From education to employment

Jisc seeks student partners to carry the torch for tech

Sarah Knight with the Jisc student partners ©Jisc

The student partners initiative launched this summer and the first five volunteers, drawn from both universities and further education colleges, are helping us to further understand the challenges faced by students and the ways in which technology and digital skills impact their experiences of education.

We are hoping to recruit a further ten student partners to offer insights into how digital fits into their learning, life and future career plans, and to help us communicate this effectively to universities, colleges and government. Student’s views and experiences will also feed into our future work to make sure that our vision for technology enhanced learning reflects the needs of learners.

The programme kicked off with a training session at our new London office where the student partners set out their motivations and hopes for the initiative:

Brad Forsyth

Brad Forsyth from London is studying BA (Hons) digital film production at Ravensbourne University:

“I have seen first-hand how Jisc’s work inspires and makes a difference to young people’s studies by keeping the educational system ahead in a changing world, which is increasingly reliant on technology. Opportunities like this to be a voice for students is vital as not all learners feel they are listened to when asking for adjustments which are beneficial to them.

“In addition to discovering the inner workings of the education sector, I want to help spread the word of what this organisation does and put forward productive ideas; being part of what I consider a movement to guarantee learning is accessible for everyone, by providing the correct tools for the skills and needs of all students. I aspire to make changes happen that I feel are overdue and not considered to be a high priority by government and other decision makers.

“Aside from filmmaking, and starting up a photography business, I’m developing an app which will benefit students by narrowing down an occupation that is suited to their talents and abilities. I would like this to take off so that people end up in careers that satisfy them.”

Sam Jenkins

Sam Jenkins from Somerset is studying history and the modern world at the University of Winchester:

“Becoming a student partner will enable students at my university through me to have a voice within the development of educational technology. The role will allow me to find out more about present and future digital opportunities for students, to see the behind-the-scenes work of developing these opportunities in action, and to feed this knowledge back to students and university leaders in Winchester.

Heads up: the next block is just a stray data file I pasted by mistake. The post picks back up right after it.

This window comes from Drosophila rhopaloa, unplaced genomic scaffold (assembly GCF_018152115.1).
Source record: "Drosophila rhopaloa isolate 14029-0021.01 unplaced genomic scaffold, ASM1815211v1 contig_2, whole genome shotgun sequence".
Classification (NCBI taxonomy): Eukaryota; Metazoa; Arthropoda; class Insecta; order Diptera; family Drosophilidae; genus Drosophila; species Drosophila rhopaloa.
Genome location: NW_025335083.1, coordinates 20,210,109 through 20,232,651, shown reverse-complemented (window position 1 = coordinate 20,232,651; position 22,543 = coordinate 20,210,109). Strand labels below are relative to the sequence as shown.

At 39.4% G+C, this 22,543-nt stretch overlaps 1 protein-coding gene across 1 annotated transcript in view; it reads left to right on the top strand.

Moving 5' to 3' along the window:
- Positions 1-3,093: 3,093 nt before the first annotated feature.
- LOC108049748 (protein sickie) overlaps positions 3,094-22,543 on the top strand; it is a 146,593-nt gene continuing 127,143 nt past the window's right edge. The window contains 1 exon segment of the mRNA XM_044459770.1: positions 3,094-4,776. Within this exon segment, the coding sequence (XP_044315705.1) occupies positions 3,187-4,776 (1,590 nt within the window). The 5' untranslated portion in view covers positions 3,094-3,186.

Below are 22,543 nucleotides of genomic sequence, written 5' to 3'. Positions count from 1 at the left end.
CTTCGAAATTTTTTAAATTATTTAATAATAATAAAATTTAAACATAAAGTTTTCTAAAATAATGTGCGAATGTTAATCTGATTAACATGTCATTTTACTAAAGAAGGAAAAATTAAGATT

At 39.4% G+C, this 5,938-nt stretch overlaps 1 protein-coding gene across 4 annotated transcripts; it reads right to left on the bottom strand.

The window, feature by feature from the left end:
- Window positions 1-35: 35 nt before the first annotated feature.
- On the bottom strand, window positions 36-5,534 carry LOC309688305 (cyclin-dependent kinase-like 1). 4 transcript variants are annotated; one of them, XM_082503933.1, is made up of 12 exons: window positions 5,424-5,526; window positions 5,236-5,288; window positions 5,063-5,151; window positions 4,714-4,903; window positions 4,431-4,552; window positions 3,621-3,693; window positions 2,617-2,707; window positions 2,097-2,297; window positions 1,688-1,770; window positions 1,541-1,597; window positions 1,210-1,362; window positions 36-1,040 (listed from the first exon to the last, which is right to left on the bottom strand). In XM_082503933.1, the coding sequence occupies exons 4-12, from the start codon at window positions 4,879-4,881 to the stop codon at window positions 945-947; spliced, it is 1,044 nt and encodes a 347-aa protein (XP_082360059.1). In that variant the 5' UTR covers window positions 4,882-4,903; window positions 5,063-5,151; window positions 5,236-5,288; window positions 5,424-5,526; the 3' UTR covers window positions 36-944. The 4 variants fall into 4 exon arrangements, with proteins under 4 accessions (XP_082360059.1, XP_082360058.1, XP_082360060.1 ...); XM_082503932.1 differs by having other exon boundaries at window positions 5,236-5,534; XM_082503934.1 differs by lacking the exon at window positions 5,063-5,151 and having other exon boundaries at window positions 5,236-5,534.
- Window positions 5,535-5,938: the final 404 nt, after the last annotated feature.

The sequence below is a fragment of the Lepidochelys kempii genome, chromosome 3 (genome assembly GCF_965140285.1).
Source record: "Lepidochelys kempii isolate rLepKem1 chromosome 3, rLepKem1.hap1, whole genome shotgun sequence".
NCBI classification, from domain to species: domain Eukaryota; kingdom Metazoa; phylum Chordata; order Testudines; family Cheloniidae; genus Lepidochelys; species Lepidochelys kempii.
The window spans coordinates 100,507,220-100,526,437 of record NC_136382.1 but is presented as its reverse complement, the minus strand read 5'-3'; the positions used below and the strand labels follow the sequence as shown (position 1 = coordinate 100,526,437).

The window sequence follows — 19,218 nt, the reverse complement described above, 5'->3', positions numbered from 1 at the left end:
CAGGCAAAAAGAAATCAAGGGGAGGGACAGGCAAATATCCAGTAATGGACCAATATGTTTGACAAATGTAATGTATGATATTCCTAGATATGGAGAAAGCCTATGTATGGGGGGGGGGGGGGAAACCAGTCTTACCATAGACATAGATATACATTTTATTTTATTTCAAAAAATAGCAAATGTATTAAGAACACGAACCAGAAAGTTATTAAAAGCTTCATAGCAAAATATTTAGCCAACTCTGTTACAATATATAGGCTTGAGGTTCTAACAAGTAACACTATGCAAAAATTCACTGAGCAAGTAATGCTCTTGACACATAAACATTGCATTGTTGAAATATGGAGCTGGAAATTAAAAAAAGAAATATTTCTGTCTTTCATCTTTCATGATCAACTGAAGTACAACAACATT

“Faculty research at my university indicates that employers see digital capabilities as crucial to the day-to-day operations of their organisation, even alongside non-digital competencies like teamwork and empathy. As a student partner, I look forward to seeing Jisc develop new tools and services which gives opportunities for all students to develop relevant digital capabilities, improving the transferable skills which they take into the world of work.”

Jake Forecast

Jake Forecast from Essex is studying BA (Hons) primary education with qualified teaching status at Canterbury Christ Church University:

“I wanted to join this scheme, as I have worked alongside Jisc at various events while I was a Digital Voice Xpert at Epping Forest College and this has inspired me to progress my digital skills further. Not only will being a student partner help me gain knowledge and skills in technology, it will link back to the necessities of my study programme and my career path as a primary school teacher.

“I want to ensure we find ways that allow all students in further and higher education to have access to technology throughout their studies, to promote inclusion. Whist working in the early years and primary education sectors, I have found that we sometimes struggle to help support children with additional needs.

“Taking on this role, I will help to inspire more students to be digitally enabled in society and to improve their education through technology.”

Sarah Davies, our head of higher education and student experience, said:

“Jisc has been working to support universities and colleges with student engagement in the digital experience for many years, but it’s critical we initiate our own student partners scheme to ensure we can innovate with their views in mind. I’m looking forward to collaborating with them to help shape the development of our future services so we can transform the student experience and help deliver student success.”

Students will be involved in a range of activities under the programme, including joining a panel discussion at our events and contributing to research and development.

This programme builds on the work we have led on the change agents’ network, which enables staff and students to work together to improve the curriculum.

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